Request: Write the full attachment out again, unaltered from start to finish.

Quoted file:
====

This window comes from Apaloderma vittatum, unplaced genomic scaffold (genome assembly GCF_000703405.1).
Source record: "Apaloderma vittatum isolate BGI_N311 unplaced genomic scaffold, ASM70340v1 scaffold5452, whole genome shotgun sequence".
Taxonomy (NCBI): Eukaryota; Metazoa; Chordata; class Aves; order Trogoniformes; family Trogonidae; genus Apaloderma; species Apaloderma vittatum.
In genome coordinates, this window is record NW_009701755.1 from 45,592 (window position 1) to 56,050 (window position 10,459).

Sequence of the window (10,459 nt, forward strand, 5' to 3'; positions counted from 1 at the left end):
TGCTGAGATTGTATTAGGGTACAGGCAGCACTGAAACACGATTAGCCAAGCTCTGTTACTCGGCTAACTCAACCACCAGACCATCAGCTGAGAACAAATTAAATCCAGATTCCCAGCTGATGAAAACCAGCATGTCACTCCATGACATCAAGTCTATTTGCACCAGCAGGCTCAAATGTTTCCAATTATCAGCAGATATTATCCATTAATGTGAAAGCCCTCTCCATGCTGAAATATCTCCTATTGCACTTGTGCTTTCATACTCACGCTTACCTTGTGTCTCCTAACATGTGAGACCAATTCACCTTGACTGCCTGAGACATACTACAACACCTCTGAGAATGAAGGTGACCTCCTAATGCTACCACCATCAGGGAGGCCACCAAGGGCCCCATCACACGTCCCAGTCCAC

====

This window comes from Apaloderma vittatum, unplaced genomic scaffold (genome assembly GCF_000703405.1).
Source record: "Apaloderma vittatum isolate BGI_N311 unplaced genomic scaffold, ASM70340v1 scaffold5452, whole genome shotgun sequence".
Taxonomy (NCBI): Eukaryota; Metazoa; Chordata; class Aves; order Trogoniformes; family Trogonidae; genus Apaloderma; species Apaloderma vittatum.
In genome coordinates, this window is record NW_009701755.1 from 45,592 (window position 1) to 56,050 (window position 10,459).

Sequence of the window (10,459 nt, forward strand, 5' to 3'; positions counted from 1 at the left end):
TGCTGAGATTGTATTAGGGTACAGGCAGCACTGAAACACGATTAGCCAAGCTCTGTTACTCGGCTAACTCAACCACCAGACCATCAGCTGAGAACAAATTAAATCCAGATTCCCAGCTGATGAAAACCAGCATGTCACTCCATGACATCAAGTCTATTTGCACCAGCAGGCTCAAATGTTTCCAATTATCAGCAGATATTATCCATTAATGTGAAAGCCCTCTCCATGCTGAAATATCTCCTATTGCACTTGTGCTTTCATACTCACGCTTACCTTGTGTCTCCTAACATGTGAGACCAATTCACCTTGACTGCCTGAGACATACTACAACACCTCTGAGAATGAAGGTGACCTCCTAATGCTACCACCATCAGGGAGGCCACCAAGGGCCCCATCACACGTCCCAGTCCAC